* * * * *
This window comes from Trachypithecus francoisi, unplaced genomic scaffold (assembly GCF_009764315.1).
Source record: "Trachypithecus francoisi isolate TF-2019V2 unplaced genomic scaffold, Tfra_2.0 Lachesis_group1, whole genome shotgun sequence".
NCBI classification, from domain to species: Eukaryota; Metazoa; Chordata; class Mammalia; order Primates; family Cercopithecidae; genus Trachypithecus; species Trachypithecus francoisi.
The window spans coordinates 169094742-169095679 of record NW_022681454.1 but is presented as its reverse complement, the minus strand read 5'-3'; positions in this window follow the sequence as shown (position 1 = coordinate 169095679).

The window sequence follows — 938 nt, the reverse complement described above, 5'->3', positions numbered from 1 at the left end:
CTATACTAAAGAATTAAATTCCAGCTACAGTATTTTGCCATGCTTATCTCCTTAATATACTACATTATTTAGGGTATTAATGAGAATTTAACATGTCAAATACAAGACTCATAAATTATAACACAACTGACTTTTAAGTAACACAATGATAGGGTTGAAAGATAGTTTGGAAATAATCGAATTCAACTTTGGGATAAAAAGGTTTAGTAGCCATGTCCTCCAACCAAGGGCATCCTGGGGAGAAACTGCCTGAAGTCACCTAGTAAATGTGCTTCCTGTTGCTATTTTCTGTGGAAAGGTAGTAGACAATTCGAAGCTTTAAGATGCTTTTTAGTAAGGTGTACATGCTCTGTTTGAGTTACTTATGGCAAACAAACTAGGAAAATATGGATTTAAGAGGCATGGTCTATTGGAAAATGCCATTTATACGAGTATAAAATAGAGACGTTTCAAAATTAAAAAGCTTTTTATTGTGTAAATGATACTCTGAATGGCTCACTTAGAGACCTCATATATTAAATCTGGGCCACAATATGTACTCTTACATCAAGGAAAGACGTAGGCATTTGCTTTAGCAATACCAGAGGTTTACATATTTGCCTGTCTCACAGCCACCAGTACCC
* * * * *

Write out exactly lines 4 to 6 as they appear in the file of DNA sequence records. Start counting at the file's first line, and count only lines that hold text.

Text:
The window spans coordinates 169094742-169095679 of record NW_022681454.1 but is presented as its reverse complement, the minus strand read 5'-3'; positions in this window follow the sequence as shown (position 1 = coordinate 169095679).

The window sequence follows — 938 nt, the reverse complement described above, 5'->3', positions numbered from 1 at the left end:
CTATACTAAAGAATTAAATTCCAGCTACAGTATTTTGCCATGCTTATCTCCTTAATATACTACATTATTTAGGGTATTAATGAGAATTTAACATGTCAAATACAAGACTCATAAATTATAACACAACTGACTTTTAAGTAACACAATGATAGGGTTGAAAGATAGTTTGGAAATAATCGAATTCAACTTTGGGATAAAAAGGTTTAGTAGCCATGTCCTCCAACCAAGGGCATCCTGGGGAGAAACTGCCTGAAGTCACCTAGTAAATGTGCTTCCTGTTGCTATTTTCTGTGGAAAGGTAGTAGACAATTCGAAGCTTTAAGATGCTTTTTAGTAAGGTGTACATGCTCTGTTTGAGTTACTTATGGCAAACAAACTAGGAAAATATGGATTTAAGAGGCATGGTCTATTGGAAAATGCCATTTATACGAGTATAAAATAGAGACGTTTCAAAATTAAAAAGCTTTTTATTGTGTAAATGATACTCTGAATGGCTCACTTAGAGACCTCATATATTAAATCTGGGCCACAATATGTACTCTTACATCAAGGAAAGACGTAGGCATTTGCTTTAGCAATACCAGAGGTTTACATATTTGCCTGTCTCACAGCCACCAGTACCC